It’s not quite war-ready, but a new Skynet-like initiative called RoboEarth could have you reaching for your guide to automaton Armageddon sooner than you think. The network, which is dubbed the “World Wide Web for robots,” was designed by a team of European scientists and engineers to allow robots to learn from the experience of their peers, thus enabling them to take on tasks that they weren’t necessarily programmed to perform. Using a database with intranet and internet functionality, the system collects and stores information about object recognition, navigation, and tasks and transmits the data to robots linked to the network. Basically, it teaches machines to learn without human intervention. If the introduction of this robo-web hasn’t got you thinking of end times, maybe this will do the trick: it’s already taught one robot, the TechUnited AMIGO, to deliver a box of creamy fruit juice to a bedridden scientist. You can check out video of the newly appointed automated waiter after the jump.
Continue reading RoboEarth teaches robots to learn from peers, pour European fruit beverages (video)
RoboEarth teaches robots to learn from peers, pour European fruit beverages (video) originally appeared on Engadget on Wed, 02 Feb 2011 22:07:00 EDT. Please see our terms for use of feeds.
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Continue reading New York subway schedule turned into a beautiful, musical visualization (video)
New York subway schedule turned into a beautiful, musical visualization (video) originally appeared on Engadget on Mon, 31 Jan 2011 14:31:00 EDT. Please see our terms for use of feeds.
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Work At Home Jobs
It’s not easy being an Android. Sure, you’re cute enough as a logo, but it’s still the phones that get most of the attention. Until this little guy took matters into his own hands, and into outer space.
The mascot was accompanied on his trip 100,000ft into the sky by a Nexus S, which collected various data with its GPS, accelerometer, gyroscope, and magnetometer. Here’s how the launch went down:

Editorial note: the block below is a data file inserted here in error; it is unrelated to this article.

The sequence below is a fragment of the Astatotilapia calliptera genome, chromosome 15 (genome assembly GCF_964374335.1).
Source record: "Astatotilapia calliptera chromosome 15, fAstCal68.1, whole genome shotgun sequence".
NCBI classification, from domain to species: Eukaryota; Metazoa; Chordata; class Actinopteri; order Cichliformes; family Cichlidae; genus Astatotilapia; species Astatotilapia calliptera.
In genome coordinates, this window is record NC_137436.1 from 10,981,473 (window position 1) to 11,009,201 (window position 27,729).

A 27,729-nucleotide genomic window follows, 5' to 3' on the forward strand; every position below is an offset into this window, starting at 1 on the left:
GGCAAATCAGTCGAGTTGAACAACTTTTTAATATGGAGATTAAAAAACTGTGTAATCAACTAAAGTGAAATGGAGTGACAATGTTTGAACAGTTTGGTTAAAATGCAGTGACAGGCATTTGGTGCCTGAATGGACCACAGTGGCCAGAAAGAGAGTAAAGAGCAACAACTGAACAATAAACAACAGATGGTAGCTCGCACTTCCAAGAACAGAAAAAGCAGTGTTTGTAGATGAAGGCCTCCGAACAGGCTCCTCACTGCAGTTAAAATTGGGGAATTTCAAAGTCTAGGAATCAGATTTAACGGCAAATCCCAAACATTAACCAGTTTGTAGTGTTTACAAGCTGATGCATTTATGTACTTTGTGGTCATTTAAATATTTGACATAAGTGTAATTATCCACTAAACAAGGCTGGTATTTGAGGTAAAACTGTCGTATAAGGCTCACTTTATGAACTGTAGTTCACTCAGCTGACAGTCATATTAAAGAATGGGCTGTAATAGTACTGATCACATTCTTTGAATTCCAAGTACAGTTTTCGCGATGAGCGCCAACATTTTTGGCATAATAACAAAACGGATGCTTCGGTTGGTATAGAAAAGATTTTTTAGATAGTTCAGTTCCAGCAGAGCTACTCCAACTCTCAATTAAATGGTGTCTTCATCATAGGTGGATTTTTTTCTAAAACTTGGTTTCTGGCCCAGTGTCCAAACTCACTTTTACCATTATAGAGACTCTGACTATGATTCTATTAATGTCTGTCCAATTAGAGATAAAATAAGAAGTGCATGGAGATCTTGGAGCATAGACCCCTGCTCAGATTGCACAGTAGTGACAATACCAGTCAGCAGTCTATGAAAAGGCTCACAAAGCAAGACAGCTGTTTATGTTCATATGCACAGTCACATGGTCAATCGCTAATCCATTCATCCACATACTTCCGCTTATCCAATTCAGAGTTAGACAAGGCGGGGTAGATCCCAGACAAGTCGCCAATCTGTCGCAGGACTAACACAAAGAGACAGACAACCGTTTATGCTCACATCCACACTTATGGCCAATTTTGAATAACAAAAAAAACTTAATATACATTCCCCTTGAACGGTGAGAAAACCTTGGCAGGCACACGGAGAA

Through the course of the 2.5 hour voyage, Googlers figured out that the Nexus S could function up to an altitude of about 60,000ft and temperatures as low as -50 degrees Celsius. Take heed, climbers of cold mountains!
Most of all, the experience seems to have been a win for mascots everywhere. Float on, proud Android! You’re a credit to your little green kind. Google Mobile Blog
Send an email to Brian Barrett, the author of this post, at email@example.com.
Where No Google Android Has Gone Before Video
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If you’ve been to a museum in the past year and change, chances are you’ve been coerced into ponying up an extra five bones for some sort of handheld apparatus. Supposedly, these things accompany patrons and enhance the experience, but more often than not, you’re stuck with a grimy audio device that tells you little more than you brother Bob, who is undoubtedly tagging along behind and educating everyone in a 50 foot radius. Folks who choose to spend their time waltzing through the Museum of Industrial Culture in Nuremberg, however, have it better. The Fraunhofer IIS has developed a new technology for WLAN-based positioning, and unlike conventional GPS approaches, Awiloc actually works indoors. As the story goes, visitors to the museum can grab a handheld that follows their movement and then shows them what they’re facing (or aren’t facing, for that matter) in detail. Of course, they could also use the tracking data to see which exhibits were drawing the most attention if they were smart, but how exactly would the privacy advocate in you feel about that?
Continue reading Fraunhofer IIS uses Awiloc indoor positioning magic to guide museum patrons
Fraunhofer IIS uses Awiloc indoor positioning magic to guide museum patrons originally appeared on Engadget on Mon, 13 Dec 2010 13:22:00 EDT. Please see our terms for use of feeds.
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